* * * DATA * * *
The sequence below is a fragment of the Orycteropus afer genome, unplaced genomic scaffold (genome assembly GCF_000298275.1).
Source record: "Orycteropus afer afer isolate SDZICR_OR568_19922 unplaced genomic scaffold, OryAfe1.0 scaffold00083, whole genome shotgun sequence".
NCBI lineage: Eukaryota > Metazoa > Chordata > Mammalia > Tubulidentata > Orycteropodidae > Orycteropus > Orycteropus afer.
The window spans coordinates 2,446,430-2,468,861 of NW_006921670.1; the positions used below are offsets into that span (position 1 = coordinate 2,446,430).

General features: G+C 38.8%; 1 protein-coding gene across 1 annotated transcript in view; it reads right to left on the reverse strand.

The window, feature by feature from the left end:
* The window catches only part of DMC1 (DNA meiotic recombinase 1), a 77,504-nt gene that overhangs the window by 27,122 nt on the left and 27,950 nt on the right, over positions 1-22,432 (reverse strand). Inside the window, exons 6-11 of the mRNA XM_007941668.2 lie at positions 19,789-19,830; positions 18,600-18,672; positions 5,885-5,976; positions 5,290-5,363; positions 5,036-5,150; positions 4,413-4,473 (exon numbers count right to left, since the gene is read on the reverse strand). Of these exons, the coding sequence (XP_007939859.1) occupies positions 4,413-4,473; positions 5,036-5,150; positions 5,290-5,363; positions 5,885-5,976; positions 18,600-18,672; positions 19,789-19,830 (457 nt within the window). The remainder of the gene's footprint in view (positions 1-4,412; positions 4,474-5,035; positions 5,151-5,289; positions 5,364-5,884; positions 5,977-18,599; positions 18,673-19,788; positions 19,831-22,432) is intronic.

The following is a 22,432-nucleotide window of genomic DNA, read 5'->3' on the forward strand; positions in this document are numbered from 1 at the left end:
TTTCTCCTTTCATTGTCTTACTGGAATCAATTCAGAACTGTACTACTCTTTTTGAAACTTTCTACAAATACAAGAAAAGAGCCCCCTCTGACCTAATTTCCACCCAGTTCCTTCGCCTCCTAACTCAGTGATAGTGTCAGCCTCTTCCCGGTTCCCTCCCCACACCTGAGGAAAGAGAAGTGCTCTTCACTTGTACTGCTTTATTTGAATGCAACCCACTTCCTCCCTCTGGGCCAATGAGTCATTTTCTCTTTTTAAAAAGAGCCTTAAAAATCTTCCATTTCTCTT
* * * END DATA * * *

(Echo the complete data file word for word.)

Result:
The sequence below is a fragment of the Orycteropus afer genome, unplaced genomic scaffold (genome assembly GCF_000298275.1).
Source record: "Orycteropus afer afer isolate SDZICR_OR568_19922 unplaced genomic scaffold, OryAfe1.0 scaffold00083, whole genome shotgun sequence".
NCBI lineage: Eukaryota > Metazoa > Chordata > Mammalia > Tubulidentata > Orycteropodidae > Orycteropus > Orycteropus afer.
The window spans coordinates 2,446,430-2,468,861 of NW_006921670.1; the positions used below are offsets into that span (position 1 = coordinate 2,446,430).

General features: G+C 38.8%; 1 protein-coding gene across 1 annotated transcript in view; it reads right to left on the reverse strand.

The window, feature by feature from the left end:
* The window catches only part of DMC1 (DNA meiotic recombinase 1), a 77,504-nt gene that overhangs the window by 27,122 nt on the left and 27,950 nt on the right, over positions 1-22,432 (reverse strand). Inside the window, exons 6-11 of the mRNA XM_007941668.2 lie at positions 19,789-19,830; positions 18,600-18,672; positions 5,885-5,976; positions 5,290-5,363; positions 5,036-5,150; positions 4,413-4,473 (exon numbers count right to left, since the gene is read on the reverse strand). Of these exons, the coding sequence (XP_007939859.1) occupies positions 4,413-4,473; positions 5,036-5,150; positions 5,290-5,363; positions 5,885-5,976; positions 18,600-18,672; positions 19,789-19,830 (457 nt within the window). The remainder of the gene's footprint in view (positions 1-4,412; positions 4,474-5,035; positions 5,151-5,289; positions 5,364-5,884; positions 5,977-18,599; positions 18,673-19,788; positions 19,831-22,432) is intronic.

The following is a 22,432-nucleotide window of genomic DNA, read 5'->3' on the forward strand; positions in this document are numbered from 1 at the left end:
TTTCTCCTTTCATTGTCTTACTGGAATCAATTCAGAACTGTACTACTCTTTTTGAAACTTTCTACAAATACAAGAAAAGAGCCCCCTCTGACCTAATTTCCACCCAGTTCCTTCGCCTCCTAACTCAGTGATAGTGTCAGCCTCTTCCCGGTTCCCTCCCCACACCTGAGGAAAGAGAAGTGCTCTTCACTTGTACTGCTTTATTTGAATGCAACCCACTTCCTCCCTCTGGGCCAATGAGTCATTTTCTCTTTTTAAAAAGAGCCTTAAAAATCTTCCATTTCTCTT